Actus nemini facit injuriam: “An act of law does no one wrong.” Whether ascending towards the principles or descending towards the consequences, these approaches to law become instruments of masochism at the level of the social field.

One might say that despite their mutual animosity, the revolutionary acts as a sort of ideological expansion pack to the liberal masochist’s suite of diversions and distractions. Just look at the way leftists fell in line behind Bernie in the US, or Corbyn in the UK. ‘It’s a step in the right direction,’ they’ll say. ‘It’s better than the alternative.’ Well, the latter may well be so, but a step in the right direction? If you’ll excuse the extended metaphor—to climb a mountain, one must climb a mountain. Walking around the base instead of sprinting back home may well be better for you if you ever choose to start, but it’s hardly going in the right direction—no, it’s going in circles. And so, what is liberal masochism? A technology of soft coercion, backed, ideally, by the power of the state. Evictions, extinctions, death from poverty and preventable disease—lord knows you can’t take it much longer, and so does the state. Surveillance tech, militarised police, data aggregation on a mass scale, the cutting-edge of propaganda and misinformation. Left-wing paranoiacs will tell you your enemy is always the intelligence services, but even your fellow citizens are cops: they hate you, wouldn’t sneeze if you were disappeared off the streets, save for a few impotent journalists, maybe, who’ll then advocate for the election of a party who’ll do the exact same thing. For that’s the nature of the state, the leviathan, sovereign, that soul-eater and despotic machine, law and order, always order, except where the flows scramble at the very limit only to bring you back into conformity. The masochist can be in control or controlled opposition and, in that sense, there is only really one class—the human class, and its inhuman enemies.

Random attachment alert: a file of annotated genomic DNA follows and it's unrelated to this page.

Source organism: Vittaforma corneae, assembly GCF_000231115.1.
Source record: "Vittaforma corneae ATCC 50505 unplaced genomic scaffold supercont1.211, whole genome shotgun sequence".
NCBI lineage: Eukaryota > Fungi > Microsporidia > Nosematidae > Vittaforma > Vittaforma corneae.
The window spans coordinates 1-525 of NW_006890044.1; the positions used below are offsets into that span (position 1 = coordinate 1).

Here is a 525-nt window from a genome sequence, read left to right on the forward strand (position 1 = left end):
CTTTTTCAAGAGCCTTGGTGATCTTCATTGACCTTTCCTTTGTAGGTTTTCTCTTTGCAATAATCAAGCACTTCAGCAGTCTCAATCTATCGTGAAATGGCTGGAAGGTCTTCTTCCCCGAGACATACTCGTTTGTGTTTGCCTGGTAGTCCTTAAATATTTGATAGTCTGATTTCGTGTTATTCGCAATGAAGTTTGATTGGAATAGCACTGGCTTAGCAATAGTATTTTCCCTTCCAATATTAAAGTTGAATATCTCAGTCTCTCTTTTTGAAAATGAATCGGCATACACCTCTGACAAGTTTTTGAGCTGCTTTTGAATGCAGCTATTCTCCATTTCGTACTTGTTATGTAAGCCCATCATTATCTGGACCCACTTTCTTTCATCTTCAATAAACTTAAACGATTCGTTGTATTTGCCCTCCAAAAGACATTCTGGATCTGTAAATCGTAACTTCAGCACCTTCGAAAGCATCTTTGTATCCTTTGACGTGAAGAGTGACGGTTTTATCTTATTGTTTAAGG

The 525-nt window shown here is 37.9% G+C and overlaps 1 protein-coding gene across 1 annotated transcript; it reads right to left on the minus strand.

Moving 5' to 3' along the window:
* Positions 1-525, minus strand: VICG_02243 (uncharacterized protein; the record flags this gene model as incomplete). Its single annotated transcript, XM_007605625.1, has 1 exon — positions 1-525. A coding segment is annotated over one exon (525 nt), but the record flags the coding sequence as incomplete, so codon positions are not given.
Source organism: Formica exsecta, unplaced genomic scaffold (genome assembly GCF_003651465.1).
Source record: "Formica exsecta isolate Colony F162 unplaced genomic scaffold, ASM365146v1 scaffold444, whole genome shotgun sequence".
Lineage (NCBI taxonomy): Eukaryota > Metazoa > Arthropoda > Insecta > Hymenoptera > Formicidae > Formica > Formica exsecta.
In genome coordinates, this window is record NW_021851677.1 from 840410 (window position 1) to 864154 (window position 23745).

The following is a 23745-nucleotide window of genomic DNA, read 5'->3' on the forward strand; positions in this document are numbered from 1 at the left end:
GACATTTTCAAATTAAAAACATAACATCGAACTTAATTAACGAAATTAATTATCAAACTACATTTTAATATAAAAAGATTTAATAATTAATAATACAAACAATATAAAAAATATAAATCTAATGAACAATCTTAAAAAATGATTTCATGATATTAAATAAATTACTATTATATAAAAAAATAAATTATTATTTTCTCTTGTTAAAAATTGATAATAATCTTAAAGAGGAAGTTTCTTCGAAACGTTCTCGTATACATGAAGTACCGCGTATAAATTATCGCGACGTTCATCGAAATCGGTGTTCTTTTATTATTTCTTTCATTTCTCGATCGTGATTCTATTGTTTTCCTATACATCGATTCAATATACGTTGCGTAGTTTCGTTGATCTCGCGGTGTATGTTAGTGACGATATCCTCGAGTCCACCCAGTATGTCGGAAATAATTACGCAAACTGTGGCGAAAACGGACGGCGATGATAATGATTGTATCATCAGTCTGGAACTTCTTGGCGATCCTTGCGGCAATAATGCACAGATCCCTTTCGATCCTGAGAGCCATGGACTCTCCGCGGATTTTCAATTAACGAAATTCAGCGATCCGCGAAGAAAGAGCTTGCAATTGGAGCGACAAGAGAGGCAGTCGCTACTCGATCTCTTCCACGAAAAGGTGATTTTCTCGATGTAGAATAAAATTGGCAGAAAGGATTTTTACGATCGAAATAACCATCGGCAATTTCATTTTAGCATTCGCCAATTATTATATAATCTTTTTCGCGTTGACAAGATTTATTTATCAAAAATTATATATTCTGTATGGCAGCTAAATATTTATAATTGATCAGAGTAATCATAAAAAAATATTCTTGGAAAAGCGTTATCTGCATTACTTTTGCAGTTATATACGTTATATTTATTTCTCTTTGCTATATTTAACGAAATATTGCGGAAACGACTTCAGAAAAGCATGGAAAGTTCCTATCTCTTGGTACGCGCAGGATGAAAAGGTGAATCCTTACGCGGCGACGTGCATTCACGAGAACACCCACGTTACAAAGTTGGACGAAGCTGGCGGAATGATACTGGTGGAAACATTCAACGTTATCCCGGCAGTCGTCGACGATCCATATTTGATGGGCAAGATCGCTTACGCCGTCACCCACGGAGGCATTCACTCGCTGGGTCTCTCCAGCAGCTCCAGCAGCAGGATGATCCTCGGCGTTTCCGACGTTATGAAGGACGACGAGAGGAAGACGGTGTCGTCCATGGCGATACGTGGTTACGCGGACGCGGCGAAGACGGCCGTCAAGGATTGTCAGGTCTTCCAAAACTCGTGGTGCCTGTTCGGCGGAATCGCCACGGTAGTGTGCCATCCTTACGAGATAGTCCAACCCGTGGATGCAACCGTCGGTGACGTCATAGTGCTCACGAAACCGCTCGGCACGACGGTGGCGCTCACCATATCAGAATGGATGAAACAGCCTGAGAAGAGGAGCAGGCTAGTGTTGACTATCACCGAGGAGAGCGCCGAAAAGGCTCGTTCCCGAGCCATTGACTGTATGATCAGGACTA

So much for the liberal-masochist. What of the reactionary? Where does the right-wing authoritarian or fascist fit into our system? We certainly never see the GOP attempt to communicate, sympathise, or express solidarity with the downtrodden. In fact, we see quite the opposite—fears and anxieties are kindled, the spectre of communism is invoked, law and order is claimed to be teetering on the edge of collapse. The reactionary is not concerned with soothing the enemy, but rallying the base. The enemy must be crushed, not coddled. Indeed, this is not masochism. Instead, we’ll turn to Deleuze’s analysis of sadism as it appears in his Coldness and Cruelty. For our purposes, it is worth quoting him at length:

It may seem obvious that the sadist and the masochist are destined to meet. The fact that the one enjoys inflicting while the other enjoys suffering pain seems to be such striking proof of their complementarity that it would be disappointing if the encounter did not take place. A popular joke tells of the meeting between a sadist and a masochist; the masochist says: “Hurt me.” The sadist replies: “No.” This is a par­ticularly stupid joke, not only because it is unrealistic but because it foolishly claims competence to pass judgment on the world of perversions. It is unrealistic because a genuine sadist could never tolerate a masochistic victim (one of the monks’ victims in Justine explains: “They wish to be certain their crimes cost tears; they would send away any girl who was to come here voluntarily.”)

Deleuze and von Sacher-Masoch, pp. 40–41.

And as he writes elsewhere: